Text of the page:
Reviewed by Sep 30, 2020| Updated on
The renewable term is a section covered under term insurance, and it allows the nominee or beneficiary to stretch the term of the policy without having to go through the qualification criteria for the extended coverage. It is a contingent of the payment of premium up-to-date. A renewable premium is payable by the nominee or beneficiary if they wish to avail this benefit.
Concerning the life insurance contract, a renewable term condition will be useful for the nominee as future health conditions are never predictable. Despite the fact that the initial premiums are going to be higher than that of regular life insurance with no renewable term clause included, this kind of insurance is generally going to benefit the nominee or beneficiary in future.
The renewability clause is important as the policyholder will be needing to renew his or her policy once the coverage period ends considering the policyholder’s life has no major changes, such as in health conditions, which would make them uninsurable. The renewable provisions will enable policyholders to maintain the current coverage without having to requalify for the same.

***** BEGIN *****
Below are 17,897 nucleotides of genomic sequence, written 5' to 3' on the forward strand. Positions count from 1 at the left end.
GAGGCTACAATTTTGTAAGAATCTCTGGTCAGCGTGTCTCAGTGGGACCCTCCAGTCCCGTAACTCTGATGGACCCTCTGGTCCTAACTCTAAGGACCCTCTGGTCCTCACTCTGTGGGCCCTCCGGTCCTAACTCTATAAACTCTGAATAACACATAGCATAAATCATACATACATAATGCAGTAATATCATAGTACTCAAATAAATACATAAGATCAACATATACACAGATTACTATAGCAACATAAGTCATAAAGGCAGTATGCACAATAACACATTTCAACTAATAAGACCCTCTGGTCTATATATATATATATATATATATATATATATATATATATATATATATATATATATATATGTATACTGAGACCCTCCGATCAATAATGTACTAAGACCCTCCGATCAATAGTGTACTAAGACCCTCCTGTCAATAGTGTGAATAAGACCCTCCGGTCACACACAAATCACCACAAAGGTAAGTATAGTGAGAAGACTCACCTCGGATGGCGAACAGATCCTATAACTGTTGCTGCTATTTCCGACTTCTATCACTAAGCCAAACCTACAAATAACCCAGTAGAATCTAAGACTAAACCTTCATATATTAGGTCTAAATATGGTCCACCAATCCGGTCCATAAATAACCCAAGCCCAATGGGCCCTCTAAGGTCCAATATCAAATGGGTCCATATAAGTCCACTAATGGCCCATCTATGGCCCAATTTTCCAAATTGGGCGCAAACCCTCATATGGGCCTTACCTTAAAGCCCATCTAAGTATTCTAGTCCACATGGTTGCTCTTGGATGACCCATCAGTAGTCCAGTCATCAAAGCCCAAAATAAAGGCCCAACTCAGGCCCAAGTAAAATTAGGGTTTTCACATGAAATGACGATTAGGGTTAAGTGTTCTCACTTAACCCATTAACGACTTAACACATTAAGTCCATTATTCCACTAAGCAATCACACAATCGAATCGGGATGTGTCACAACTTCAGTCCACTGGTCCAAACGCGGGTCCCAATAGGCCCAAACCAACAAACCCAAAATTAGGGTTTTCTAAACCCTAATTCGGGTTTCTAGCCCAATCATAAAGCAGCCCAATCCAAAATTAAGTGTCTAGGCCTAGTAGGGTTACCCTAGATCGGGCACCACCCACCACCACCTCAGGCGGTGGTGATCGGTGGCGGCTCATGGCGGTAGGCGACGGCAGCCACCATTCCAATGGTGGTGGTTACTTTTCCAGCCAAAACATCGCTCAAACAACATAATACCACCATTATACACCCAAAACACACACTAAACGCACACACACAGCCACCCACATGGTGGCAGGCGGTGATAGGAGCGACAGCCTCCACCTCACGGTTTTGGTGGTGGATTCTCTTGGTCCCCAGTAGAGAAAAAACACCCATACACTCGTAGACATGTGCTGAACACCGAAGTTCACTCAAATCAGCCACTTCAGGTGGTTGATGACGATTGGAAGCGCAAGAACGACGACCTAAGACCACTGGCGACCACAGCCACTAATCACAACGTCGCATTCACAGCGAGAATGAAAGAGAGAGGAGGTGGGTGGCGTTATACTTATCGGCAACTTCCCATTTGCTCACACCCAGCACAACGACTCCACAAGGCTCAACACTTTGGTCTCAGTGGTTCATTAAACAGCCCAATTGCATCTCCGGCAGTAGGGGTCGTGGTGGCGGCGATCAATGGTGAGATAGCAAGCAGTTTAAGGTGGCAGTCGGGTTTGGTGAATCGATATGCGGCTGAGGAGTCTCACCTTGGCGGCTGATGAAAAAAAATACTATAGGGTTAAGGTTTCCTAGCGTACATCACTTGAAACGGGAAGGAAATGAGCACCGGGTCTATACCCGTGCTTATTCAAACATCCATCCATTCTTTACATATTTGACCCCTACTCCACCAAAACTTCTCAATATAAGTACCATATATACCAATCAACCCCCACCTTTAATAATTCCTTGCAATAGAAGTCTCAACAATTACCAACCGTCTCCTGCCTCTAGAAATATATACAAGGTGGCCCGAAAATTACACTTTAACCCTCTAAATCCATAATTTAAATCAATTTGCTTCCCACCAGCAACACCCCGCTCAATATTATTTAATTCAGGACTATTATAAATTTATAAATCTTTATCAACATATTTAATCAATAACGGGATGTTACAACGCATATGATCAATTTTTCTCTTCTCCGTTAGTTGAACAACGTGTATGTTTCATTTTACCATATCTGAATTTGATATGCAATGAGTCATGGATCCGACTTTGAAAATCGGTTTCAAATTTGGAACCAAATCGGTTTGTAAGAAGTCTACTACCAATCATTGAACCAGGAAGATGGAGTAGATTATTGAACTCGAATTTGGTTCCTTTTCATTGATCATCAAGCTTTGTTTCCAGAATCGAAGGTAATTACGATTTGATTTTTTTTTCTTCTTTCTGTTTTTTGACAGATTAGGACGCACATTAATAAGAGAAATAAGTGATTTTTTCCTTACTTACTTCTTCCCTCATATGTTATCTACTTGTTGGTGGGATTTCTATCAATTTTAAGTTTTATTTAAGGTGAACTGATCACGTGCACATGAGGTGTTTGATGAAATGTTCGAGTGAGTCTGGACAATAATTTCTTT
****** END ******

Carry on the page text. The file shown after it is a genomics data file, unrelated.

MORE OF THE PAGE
Having included renewable clause on term policies will give policyholders peace of mind as they don’t have to shell out more on their premium even in the worst-case scenario. In the case of annual renewable term life policies (ART), the initial insurance contract is offered only for one year and can be renewed on an annual basis.
These policies provide assured insurability over a predetermined number of years, and the insured is to pay higher premiums as he or she ages. The primary reason for opting such policies is to make the process of availing life insurance policies quicker.
With renewable term clause, the life insurance policy can be extended even if the policyholder’s health has declined. However, most insurers don’t allow policyholders above the age of 70 years to extend their coverage.